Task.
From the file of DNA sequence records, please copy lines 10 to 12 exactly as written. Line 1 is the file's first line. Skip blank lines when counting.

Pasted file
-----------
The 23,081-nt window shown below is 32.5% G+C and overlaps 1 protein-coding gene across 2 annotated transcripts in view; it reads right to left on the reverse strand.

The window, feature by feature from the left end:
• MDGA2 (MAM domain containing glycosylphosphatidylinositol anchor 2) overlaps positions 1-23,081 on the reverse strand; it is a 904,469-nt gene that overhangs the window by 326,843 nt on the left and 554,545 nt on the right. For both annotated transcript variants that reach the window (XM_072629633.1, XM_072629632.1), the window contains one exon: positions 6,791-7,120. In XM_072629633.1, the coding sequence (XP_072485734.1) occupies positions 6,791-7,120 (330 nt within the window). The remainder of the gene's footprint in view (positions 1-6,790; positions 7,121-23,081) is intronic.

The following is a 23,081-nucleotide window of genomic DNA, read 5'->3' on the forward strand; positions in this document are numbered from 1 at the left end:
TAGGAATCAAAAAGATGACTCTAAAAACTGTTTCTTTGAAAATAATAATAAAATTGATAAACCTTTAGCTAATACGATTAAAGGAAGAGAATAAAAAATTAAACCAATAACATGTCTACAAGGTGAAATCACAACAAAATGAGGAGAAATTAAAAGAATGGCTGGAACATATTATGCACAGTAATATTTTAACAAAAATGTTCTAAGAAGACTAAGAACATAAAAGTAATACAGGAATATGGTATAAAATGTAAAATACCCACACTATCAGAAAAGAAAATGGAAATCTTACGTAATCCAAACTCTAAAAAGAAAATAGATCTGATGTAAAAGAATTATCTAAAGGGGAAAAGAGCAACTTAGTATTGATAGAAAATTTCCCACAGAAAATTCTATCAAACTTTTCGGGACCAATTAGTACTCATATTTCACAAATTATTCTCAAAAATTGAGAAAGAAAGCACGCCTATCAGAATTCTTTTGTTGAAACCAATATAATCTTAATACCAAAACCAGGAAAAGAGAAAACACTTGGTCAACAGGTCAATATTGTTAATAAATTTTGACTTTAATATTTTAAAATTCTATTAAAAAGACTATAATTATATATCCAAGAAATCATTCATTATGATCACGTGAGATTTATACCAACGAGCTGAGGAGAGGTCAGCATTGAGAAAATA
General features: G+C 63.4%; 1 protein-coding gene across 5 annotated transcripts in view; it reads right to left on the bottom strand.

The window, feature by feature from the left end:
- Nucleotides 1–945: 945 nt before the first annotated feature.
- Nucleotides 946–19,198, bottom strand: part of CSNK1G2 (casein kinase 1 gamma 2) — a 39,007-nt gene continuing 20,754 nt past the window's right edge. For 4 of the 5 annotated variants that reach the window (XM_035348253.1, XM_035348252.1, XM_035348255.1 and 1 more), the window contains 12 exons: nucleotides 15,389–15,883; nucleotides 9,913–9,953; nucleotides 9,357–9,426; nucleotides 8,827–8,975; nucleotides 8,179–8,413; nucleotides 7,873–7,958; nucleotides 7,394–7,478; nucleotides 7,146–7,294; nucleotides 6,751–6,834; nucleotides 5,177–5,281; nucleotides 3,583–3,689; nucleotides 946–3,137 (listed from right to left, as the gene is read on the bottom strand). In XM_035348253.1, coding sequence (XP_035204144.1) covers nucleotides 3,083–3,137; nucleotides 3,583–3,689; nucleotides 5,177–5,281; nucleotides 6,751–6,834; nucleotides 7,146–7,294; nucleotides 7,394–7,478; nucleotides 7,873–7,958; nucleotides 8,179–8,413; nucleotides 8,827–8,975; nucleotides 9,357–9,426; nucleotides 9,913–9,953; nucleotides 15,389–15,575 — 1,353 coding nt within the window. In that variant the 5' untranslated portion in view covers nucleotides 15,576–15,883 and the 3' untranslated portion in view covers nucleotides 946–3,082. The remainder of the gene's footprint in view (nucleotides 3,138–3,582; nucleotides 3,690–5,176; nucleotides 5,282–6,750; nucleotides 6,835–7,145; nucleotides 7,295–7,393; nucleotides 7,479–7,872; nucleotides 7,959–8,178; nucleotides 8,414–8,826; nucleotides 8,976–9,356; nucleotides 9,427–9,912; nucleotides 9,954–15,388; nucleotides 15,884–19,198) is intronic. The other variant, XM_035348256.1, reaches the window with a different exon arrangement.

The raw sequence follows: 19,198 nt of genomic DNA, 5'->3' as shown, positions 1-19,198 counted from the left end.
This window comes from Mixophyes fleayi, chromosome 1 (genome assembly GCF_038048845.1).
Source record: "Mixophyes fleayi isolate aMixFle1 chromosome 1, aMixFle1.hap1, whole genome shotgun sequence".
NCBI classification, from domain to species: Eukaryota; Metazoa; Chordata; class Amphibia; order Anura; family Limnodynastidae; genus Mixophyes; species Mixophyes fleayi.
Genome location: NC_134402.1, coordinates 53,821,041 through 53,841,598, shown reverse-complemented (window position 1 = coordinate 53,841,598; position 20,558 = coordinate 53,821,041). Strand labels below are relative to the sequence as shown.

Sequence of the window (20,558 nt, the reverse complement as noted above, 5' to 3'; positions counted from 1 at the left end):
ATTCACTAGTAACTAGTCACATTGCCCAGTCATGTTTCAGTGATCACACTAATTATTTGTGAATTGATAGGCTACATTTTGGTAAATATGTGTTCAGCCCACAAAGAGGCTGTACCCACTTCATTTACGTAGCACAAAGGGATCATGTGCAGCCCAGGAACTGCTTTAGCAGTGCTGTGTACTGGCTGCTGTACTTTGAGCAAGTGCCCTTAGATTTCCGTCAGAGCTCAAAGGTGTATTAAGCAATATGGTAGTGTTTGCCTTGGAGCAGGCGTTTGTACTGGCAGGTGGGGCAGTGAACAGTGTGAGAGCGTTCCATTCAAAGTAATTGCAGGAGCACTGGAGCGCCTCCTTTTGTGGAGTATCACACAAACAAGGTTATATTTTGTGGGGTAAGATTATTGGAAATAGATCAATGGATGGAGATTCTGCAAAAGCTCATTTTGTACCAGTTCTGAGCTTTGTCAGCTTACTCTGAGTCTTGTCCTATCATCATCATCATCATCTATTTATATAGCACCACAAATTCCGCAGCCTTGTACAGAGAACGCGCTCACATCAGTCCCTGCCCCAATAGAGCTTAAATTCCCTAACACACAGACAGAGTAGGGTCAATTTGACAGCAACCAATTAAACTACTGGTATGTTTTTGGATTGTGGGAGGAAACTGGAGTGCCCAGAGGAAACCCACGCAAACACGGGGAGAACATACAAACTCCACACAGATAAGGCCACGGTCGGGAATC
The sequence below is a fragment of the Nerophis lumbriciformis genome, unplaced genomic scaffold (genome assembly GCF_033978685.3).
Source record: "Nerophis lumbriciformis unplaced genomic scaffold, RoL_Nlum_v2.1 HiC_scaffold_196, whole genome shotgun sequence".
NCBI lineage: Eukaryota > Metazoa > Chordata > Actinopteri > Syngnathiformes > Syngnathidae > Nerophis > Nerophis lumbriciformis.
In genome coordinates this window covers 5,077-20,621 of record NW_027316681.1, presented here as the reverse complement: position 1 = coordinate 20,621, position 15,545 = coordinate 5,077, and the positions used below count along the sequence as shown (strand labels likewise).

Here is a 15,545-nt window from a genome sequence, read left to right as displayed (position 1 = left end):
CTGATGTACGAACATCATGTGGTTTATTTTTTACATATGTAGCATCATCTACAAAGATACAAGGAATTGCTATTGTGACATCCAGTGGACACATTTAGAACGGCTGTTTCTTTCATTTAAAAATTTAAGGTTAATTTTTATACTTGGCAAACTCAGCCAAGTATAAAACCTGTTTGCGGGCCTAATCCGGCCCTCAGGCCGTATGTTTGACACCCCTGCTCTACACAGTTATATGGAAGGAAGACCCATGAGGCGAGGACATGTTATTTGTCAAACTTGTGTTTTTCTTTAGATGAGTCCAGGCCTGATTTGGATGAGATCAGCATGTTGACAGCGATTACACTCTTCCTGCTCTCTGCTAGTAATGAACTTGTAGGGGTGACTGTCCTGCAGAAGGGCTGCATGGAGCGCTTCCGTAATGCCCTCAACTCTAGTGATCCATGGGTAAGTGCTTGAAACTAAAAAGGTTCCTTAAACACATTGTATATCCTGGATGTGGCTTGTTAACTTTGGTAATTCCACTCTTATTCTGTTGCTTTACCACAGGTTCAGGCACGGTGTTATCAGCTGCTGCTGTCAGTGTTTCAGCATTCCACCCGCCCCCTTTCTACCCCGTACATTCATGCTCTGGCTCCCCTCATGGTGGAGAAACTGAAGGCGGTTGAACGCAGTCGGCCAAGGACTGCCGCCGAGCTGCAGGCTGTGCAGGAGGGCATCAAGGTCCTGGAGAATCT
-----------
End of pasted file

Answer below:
The raw sequence follows: 19,198 nt of genomic DNA, 5'->3' as shown, positions 1-19,198 counted from the left end.
This window comes from Mixophyes fleayi, chromosome 1 (genome assembly GCF_038048845.1).
Source record: "Mixophyes fleayi isolate aMixFle1 chromosome 1, aMixFle1.hap1, whole genome shotgun sequence".